3. There is little transparency or accountability. CIA drones are remotely controlled, primarily from Air Force bases in the United States, with no clear accountability, and with the targeting sometimes based on dubious intelligence.

4. They set a dangerous precedent. More than 70 countries now possess drone aircraft. While most of these drones are not armed, that is clearly the next step. The covert use of combat drones by the U.S. and the rapid expansion of the U.S. armed drone program represent escalations into a new kind of arms race.

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War Crimes and Misdemeanors

Drone, Oleg Yarko / Shutterstock.com

HEY PRESIDENT OBAMA: The Nobel Peace Prize committee is calling. They want their medal back.

The coveted award, which many felt was premature, at best, when bestowed during the president’s first year in office, was seriously tarnished in the eyes of many by his escalation of the war in Afghanistan and other military endeavors.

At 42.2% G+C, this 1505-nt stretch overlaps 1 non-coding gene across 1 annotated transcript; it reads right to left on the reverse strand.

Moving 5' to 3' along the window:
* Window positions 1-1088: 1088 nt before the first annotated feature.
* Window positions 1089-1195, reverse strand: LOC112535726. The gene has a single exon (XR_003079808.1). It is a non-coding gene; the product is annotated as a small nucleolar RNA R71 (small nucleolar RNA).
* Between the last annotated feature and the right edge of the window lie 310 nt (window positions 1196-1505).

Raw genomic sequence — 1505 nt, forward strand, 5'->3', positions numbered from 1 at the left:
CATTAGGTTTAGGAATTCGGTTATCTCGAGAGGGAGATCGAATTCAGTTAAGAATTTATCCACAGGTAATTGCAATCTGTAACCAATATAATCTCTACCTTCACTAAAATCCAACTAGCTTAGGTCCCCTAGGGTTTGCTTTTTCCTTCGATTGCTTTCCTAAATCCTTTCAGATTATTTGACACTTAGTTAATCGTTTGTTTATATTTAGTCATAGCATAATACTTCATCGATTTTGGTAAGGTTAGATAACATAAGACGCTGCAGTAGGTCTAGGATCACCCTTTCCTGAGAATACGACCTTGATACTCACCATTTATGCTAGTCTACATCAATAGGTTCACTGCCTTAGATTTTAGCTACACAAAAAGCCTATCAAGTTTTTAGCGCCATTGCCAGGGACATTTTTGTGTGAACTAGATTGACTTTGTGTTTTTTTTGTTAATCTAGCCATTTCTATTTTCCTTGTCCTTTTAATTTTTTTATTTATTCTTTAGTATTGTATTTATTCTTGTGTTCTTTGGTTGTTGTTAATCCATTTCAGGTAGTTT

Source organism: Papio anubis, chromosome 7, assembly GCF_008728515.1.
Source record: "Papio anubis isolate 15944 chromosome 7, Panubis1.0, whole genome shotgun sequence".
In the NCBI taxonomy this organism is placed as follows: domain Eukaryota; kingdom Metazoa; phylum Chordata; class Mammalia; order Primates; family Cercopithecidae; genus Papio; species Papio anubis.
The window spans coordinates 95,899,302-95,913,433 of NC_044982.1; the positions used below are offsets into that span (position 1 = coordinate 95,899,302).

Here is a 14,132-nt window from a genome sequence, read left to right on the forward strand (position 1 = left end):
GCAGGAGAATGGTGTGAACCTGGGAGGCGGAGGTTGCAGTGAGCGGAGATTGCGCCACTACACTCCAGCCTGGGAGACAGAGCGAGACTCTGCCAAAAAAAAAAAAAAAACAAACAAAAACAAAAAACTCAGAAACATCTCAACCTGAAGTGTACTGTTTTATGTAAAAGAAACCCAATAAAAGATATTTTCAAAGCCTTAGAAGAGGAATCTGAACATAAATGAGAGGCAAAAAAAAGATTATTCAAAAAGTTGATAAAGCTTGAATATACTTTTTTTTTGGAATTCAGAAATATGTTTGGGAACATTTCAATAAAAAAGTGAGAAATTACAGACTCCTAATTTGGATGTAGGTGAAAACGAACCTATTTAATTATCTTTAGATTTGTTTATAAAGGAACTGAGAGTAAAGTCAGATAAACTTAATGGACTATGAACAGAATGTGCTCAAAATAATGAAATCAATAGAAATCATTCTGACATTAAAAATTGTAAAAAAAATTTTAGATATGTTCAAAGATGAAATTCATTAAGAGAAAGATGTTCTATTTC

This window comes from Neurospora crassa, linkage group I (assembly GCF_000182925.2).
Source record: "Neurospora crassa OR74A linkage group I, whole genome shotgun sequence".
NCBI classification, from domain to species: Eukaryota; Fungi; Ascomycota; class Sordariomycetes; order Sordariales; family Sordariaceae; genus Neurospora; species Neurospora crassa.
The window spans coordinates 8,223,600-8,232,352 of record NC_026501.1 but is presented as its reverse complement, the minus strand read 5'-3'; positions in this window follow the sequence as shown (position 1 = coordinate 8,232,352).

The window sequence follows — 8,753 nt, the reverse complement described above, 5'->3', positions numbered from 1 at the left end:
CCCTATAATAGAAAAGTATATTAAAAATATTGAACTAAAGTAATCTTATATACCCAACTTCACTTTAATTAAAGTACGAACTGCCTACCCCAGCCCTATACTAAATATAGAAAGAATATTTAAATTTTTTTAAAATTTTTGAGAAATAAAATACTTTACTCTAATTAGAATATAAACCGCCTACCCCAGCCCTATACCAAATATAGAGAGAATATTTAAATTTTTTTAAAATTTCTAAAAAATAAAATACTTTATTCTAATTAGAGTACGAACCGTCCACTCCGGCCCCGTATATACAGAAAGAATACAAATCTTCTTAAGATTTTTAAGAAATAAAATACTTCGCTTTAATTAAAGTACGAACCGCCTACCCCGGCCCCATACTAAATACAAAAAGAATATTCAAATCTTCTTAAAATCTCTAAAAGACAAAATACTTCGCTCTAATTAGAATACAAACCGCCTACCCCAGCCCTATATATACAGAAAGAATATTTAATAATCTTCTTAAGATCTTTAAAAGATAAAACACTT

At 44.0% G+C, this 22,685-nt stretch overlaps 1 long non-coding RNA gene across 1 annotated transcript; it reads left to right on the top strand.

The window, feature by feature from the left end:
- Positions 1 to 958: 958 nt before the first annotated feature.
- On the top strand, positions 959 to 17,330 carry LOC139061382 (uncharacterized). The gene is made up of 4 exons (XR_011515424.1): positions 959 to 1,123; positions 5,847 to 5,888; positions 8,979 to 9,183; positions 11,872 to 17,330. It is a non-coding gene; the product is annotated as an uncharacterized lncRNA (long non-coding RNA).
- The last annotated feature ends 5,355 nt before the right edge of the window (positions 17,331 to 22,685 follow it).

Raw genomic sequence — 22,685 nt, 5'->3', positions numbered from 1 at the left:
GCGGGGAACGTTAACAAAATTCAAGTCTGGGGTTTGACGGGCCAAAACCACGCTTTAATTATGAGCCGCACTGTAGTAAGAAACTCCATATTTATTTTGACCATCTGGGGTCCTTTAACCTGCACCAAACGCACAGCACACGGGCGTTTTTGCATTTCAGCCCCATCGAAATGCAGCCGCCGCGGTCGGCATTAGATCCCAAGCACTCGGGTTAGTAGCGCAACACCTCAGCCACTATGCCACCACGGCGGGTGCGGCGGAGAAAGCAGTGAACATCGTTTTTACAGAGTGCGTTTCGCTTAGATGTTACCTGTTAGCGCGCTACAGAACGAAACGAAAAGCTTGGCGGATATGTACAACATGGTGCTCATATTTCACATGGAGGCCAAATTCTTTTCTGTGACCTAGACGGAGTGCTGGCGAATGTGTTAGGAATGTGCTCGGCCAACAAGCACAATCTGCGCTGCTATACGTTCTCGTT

But Obama’s role in waging drone warfare—particularly in Pakistan and Yemen—has made a mockery of the prize that Alfred Nobel said should go to the person “who shall have done the most or the best work for fraternity between nations.”

Obama’s drone attacks—according to a May investigation by The New York Times, Daniel Klaidman’s new book Kill or Capture, and other sources—are arguably in direct violation of U.S. and international law, and immoral to boot.